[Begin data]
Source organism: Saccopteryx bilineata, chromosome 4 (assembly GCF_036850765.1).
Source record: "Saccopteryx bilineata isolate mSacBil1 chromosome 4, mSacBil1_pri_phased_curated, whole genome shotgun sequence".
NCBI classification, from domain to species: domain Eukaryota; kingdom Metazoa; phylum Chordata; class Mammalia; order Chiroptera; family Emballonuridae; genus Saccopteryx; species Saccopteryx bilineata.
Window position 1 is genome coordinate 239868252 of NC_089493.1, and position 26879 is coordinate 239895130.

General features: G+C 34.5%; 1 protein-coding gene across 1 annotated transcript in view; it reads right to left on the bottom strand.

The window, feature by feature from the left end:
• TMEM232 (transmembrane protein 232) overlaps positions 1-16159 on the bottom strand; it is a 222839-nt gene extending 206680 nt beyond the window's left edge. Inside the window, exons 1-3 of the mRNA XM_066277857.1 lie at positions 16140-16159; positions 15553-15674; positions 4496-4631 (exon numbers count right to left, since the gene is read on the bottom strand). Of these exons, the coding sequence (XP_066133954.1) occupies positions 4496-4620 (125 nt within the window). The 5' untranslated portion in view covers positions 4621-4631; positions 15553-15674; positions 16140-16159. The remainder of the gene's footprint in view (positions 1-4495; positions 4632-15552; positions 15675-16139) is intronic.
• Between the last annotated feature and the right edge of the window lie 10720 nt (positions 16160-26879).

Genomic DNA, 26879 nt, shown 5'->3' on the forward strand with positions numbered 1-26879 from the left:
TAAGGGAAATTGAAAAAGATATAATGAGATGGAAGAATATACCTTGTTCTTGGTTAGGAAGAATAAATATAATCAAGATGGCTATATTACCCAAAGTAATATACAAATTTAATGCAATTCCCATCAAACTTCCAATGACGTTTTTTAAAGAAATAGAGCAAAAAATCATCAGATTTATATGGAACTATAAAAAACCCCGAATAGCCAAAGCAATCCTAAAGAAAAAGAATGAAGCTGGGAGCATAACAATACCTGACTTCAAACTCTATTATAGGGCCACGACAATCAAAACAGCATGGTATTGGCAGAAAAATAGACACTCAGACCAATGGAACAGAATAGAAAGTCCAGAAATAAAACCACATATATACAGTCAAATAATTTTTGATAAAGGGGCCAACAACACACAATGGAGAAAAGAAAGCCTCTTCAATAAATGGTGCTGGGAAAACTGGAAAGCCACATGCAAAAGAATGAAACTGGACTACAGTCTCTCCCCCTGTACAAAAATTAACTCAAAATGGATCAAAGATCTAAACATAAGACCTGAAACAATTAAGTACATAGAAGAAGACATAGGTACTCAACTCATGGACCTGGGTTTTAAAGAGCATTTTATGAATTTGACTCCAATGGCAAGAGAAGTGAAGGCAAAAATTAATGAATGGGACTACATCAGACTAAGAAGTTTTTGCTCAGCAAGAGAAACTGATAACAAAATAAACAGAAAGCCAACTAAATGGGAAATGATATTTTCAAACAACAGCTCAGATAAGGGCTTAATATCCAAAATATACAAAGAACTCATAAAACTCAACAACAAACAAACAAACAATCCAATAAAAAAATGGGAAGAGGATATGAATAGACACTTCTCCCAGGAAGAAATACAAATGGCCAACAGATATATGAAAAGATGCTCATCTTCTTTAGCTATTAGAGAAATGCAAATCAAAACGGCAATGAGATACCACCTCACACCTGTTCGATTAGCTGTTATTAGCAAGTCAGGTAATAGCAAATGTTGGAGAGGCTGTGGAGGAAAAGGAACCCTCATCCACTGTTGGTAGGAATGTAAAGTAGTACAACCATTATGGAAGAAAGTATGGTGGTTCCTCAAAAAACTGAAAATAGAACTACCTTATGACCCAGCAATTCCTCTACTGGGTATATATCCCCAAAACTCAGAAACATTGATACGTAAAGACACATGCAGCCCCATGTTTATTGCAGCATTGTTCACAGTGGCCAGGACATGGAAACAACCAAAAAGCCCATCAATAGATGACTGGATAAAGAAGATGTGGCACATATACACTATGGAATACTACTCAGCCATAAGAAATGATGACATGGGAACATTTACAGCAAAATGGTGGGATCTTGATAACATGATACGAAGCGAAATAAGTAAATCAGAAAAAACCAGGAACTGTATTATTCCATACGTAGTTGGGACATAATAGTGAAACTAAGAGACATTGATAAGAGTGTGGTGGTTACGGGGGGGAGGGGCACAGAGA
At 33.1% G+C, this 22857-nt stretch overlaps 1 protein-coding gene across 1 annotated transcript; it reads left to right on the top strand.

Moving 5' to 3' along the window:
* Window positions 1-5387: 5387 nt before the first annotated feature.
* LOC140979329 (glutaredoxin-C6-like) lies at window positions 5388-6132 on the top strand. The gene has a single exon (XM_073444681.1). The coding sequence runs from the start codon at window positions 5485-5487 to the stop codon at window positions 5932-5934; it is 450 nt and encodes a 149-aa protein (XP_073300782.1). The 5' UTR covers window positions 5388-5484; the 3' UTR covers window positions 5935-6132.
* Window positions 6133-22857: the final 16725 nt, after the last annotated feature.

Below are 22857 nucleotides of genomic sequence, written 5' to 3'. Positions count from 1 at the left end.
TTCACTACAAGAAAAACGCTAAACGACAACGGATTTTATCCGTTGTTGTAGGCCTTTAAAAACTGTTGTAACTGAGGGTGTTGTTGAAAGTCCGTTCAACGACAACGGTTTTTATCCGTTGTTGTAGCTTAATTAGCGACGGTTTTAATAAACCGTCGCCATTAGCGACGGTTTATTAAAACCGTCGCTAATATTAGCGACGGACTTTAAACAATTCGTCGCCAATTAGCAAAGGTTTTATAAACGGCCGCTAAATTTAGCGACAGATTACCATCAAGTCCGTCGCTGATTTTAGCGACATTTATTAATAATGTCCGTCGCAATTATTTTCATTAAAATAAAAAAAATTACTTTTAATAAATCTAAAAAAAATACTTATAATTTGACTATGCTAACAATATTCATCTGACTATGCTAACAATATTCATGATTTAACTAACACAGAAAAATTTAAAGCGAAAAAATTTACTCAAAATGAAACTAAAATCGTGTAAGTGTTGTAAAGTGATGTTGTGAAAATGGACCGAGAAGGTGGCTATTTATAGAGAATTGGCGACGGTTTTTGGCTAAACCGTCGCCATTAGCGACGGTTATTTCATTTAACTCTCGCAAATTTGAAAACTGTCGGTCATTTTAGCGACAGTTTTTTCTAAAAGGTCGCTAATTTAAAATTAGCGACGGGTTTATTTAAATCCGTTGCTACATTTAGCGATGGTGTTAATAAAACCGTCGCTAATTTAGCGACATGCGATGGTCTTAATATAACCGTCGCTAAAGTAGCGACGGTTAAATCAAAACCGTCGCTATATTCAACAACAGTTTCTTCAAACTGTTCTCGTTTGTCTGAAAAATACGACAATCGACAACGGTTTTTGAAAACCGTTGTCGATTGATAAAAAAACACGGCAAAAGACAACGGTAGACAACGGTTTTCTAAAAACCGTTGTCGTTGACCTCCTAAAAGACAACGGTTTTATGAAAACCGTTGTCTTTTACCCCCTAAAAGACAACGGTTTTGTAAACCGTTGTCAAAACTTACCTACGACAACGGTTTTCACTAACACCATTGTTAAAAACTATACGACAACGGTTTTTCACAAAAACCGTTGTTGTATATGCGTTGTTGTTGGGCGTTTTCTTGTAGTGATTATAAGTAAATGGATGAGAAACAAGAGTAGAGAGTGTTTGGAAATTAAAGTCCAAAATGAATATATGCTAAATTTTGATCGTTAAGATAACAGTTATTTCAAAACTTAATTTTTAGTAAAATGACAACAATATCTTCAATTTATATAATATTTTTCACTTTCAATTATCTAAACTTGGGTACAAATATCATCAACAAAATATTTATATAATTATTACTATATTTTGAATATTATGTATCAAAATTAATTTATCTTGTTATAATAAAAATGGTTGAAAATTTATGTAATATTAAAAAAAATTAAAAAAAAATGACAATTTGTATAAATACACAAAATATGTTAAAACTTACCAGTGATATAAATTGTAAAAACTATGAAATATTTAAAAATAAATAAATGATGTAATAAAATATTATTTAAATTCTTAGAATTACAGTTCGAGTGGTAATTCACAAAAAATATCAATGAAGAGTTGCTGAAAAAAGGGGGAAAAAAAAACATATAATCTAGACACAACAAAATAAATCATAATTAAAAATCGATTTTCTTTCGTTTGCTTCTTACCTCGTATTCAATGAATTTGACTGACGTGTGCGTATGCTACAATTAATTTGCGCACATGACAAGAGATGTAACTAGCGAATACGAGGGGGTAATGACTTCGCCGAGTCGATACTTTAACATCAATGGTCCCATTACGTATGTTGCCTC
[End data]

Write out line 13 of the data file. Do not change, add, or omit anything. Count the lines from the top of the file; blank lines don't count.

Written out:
* Window positions 1-5387: 5387 nt before the first annotated feature.